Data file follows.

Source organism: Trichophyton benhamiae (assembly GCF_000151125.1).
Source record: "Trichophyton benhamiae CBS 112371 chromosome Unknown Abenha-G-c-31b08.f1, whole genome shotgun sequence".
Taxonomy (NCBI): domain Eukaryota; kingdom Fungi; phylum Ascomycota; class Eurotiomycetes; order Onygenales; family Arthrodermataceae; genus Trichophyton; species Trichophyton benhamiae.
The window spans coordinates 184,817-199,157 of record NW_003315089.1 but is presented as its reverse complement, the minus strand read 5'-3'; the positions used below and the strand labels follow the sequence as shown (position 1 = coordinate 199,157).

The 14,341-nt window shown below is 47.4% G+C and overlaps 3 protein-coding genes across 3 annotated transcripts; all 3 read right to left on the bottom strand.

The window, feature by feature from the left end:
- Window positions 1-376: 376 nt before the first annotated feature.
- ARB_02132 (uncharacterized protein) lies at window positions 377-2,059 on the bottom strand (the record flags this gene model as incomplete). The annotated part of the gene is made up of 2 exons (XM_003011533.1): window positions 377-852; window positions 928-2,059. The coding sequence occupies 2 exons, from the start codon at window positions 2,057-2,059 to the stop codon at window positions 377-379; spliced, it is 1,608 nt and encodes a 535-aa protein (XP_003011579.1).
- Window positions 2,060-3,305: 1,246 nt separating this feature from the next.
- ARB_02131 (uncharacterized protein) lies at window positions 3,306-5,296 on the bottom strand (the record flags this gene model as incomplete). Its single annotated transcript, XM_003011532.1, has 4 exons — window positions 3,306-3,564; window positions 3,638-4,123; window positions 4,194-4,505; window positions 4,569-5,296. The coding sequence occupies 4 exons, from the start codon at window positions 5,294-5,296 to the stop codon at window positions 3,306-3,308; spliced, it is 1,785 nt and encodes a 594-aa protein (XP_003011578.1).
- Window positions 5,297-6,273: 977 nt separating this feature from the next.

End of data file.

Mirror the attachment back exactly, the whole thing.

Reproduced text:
Source organism: Trichophyton benhamiae (assembly GCF_000151125.1).
Source record: "Trichophyton benhamiae CBS 112371 chromosome Unknown Abenha-G-c-31b08.f1, whole genome shotgun sequence".
Taxonomy (NCBI): domain Eukaryota; kingdom Fungi; phylum Ascomycota; class Eurotiomycetes; order Onygenales; family Arthrodermataceae; genus Trichophyton; species Trichophyton benhamiae.
The window spans coordinates 184,817-199,157 of record NW_003315089.1 but is presented as its reverse complement, the minus strand read 5'-3'; the positions used below and the strand labels follow the sequence as shown (position 1 = coordinate 199,157).

The 14,341-nt window shown below is 47.4% G+C and overlaps 3 protein-coding genes across 3 annotated transcripts; all 3 read right to left on the bottom strand.

The window, feature by feature from the left end:
- Window positions 1-376: 376 nt before the first annotated feature.
- ARB_02132 (uncharacterized protein) lies at window positions 377-2,059 on the bottom strand (the record flags this gene model as incomplete). The annotated part of the gene is made up of 2 exons (XM_003011533.1): window positions 377-852; window positions 928-2,059. The coding sequence occupies 2 exons, from the start codon at window positions 2,057-2,059 to the stop codon at window positions 377-379; spliced, it is 1,608 nt and encodes a 535-aa protein (XP_003011579.1).
- Window positions 2,060-3,305: 1,246 nt separating this feature from the next.
- ARB_02131 (uncharacterized protein) lies at window positions 3,306-5,296 on the bottom strand (the record flags this gene model as incomplete). Its single annotated transcript, XM_003011532.1, has 4 exons — window positions 3,306-3,564; window positions 3,638-4,123; window positions 4,194-4,505; window positions 4,569-5,296. The coding sequence occupies 4 exons, from the start codon at window positions 5,294-5,296 to the stop codon at window positions 3,306-3,308; spliced, it is 1,785 nt and encodes a 594-aa protein (XP_003011578.1).
- Window positions 5,297-6,273: 977 nt separating this feature from the next.